For this set of mini reviews I’m going to talk about the His Dark Materials Trilogy by Philip Pullman. I’ve been intrigued by this series for some time and after purchasing the ebooks over a year ago, finally decided to dig in and (more or less) marathon my way through them. Here is the blurb for the first book, The Golden Compass (published as Northern Lights in some countries), and read on for my (spoiler-free) thoughts on all three books.
What Lyra likes best is “clambering over the College roofs with Roger the kitchen boy who was her particular friend, to spit plum stones on the heads of passing Scholars or to hoot like owls outside a window where a tutorial was going on, or racing through the narrow streets, or stealing apples from the market, or waging war.”
But Lyra’s carefree existence changes forever when she and her daemon, Pantalaimon, first prevent an assassination attempt against her uncle, the powerful Lord Asriel, and then overhear a secret discussion about a mysterious entity known as Dust.
Soon she and Pan are swept up in a dangerous game involving disappearing children, a beautiful woman with a golden monkey daemon, a trip to the far north, and a set of allies ranging from “gyptians“ to witches to an armor-clad polar bear.
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For this set of mini reviews, I’m going to talk about the sequel and final book in The Liberty Box trilogy, as I think this will be a great way to talk about these books without giving away any spoilers for the series. I listened to The Liberty Box on audio a few months back and enjoyed both the premise and the story but found the narration wasn’t to my taste. So when the author reached out and asked if I’d be interested in reading the other books in print format, I jumped at the chance!
The Liberty Box is a dystopian that starts to bridge the gap between YA and adult fiction and has a premise I find to be chillingly possible in this day and age. If you haven’t already, you can see my review for that HERE. Otherwise, keep reading for the initial blurb and my thoughts on the rest of the series.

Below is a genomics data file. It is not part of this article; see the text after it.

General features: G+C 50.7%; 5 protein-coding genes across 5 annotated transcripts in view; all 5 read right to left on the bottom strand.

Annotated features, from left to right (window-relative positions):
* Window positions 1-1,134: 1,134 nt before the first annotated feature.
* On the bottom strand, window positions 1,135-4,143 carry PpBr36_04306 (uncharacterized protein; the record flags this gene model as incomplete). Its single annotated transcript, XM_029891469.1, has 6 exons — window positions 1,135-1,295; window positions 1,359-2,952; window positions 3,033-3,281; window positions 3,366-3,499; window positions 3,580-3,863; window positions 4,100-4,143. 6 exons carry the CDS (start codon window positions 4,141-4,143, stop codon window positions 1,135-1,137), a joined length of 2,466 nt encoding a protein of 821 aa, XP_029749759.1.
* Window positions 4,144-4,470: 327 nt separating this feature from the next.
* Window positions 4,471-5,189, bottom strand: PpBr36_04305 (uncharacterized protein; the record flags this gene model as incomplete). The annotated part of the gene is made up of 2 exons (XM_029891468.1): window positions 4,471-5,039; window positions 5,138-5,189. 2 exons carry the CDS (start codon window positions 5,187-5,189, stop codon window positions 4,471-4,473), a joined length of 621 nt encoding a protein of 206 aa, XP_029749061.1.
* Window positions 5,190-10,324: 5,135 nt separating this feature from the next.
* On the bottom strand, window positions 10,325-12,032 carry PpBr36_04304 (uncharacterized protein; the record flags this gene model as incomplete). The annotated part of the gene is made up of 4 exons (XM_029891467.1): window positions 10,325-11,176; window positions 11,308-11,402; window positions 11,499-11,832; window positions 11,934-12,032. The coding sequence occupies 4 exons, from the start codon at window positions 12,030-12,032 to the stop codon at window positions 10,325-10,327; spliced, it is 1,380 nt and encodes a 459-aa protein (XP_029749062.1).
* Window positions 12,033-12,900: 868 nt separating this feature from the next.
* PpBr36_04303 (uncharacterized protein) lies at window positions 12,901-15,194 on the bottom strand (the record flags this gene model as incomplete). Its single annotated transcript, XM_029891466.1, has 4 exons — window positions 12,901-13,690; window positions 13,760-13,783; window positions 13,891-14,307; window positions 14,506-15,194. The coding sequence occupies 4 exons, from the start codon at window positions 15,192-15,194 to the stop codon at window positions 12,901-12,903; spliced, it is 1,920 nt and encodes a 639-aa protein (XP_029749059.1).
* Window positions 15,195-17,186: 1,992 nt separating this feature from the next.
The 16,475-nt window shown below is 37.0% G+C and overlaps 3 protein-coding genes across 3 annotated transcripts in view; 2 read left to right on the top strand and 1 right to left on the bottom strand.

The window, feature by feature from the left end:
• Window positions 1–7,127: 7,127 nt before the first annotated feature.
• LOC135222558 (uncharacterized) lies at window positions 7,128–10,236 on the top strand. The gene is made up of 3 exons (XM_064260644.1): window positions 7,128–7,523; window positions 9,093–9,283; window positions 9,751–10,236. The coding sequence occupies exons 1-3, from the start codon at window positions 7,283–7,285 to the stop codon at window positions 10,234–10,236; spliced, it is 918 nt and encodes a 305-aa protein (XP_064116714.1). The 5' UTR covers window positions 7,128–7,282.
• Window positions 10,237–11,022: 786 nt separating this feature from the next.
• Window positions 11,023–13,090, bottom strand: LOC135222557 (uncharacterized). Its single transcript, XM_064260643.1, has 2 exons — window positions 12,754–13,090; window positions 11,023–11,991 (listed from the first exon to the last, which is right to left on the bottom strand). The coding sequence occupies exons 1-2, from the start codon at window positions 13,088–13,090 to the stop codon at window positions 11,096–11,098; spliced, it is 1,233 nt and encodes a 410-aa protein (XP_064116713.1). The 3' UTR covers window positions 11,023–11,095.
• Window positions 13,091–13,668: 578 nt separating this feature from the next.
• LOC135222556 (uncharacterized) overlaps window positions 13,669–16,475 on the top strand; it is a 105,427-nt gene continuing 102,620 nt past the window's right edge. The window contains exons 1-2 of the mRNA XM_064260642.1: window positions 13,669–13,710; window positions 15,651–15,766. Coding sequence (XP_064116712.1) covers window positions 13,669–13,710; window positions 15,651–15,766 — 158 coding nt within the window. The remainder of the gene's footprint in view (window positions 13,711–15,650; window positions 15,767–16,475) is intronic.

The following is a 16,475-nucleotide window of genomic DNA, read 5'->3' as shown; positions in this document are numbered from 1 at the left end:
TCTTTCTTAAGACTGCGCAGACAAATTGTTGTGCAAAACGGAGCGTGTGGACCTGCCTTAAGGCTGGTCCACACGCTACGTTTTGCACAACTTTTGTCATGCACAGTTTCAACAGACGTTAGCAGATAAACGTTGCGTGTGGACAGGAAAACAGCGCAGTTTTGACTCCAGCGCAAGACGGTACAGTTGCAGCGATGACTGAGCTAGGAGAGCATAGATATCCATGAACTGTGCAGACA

Kate Brandeis has it all: a famous reporter at the age of twenty-four, she’s the face of the Republic of the Americas. She has a loving fiancee and all the success she could wish for. But when she learns of the death of a long-forgotten friend, her investigations unravel her perfect memories, forcing her to face the fact that she’s been living a lie.
Jackson MacNamera, trained from a young age in the art of mind control, returns to the Republic for his mother’s funeral. Within a few hours of his arrival, authorities collect Jackson and take him by force to a room ironically called The Liberty Box, where he must choose between surrendering his thoughts to the new Republic, or fleeing for his freedom.
Kate, bereaved and confused, finds her way to a cave community of refugees, where Jackson seems to offer her an escape from her grief. The two forge an uneasy bond, and in the process Jackson learns that Kate has some insight which may help the hunters in their attempt to free other citizens from the tyranny of the Potentate. Against the expressed wishes of the Council, the hunters plot a series of daring raids, attempting to prove that not only is freedom possible, but that the citizens are not too far gone to desire it. But with the odds so stacked against them, can the refugees succeed in their rescue missions right under the Potentate’s nose?
Continue reading “Mini Reviews: The Liberty Box trilogy, by C.A. Gray”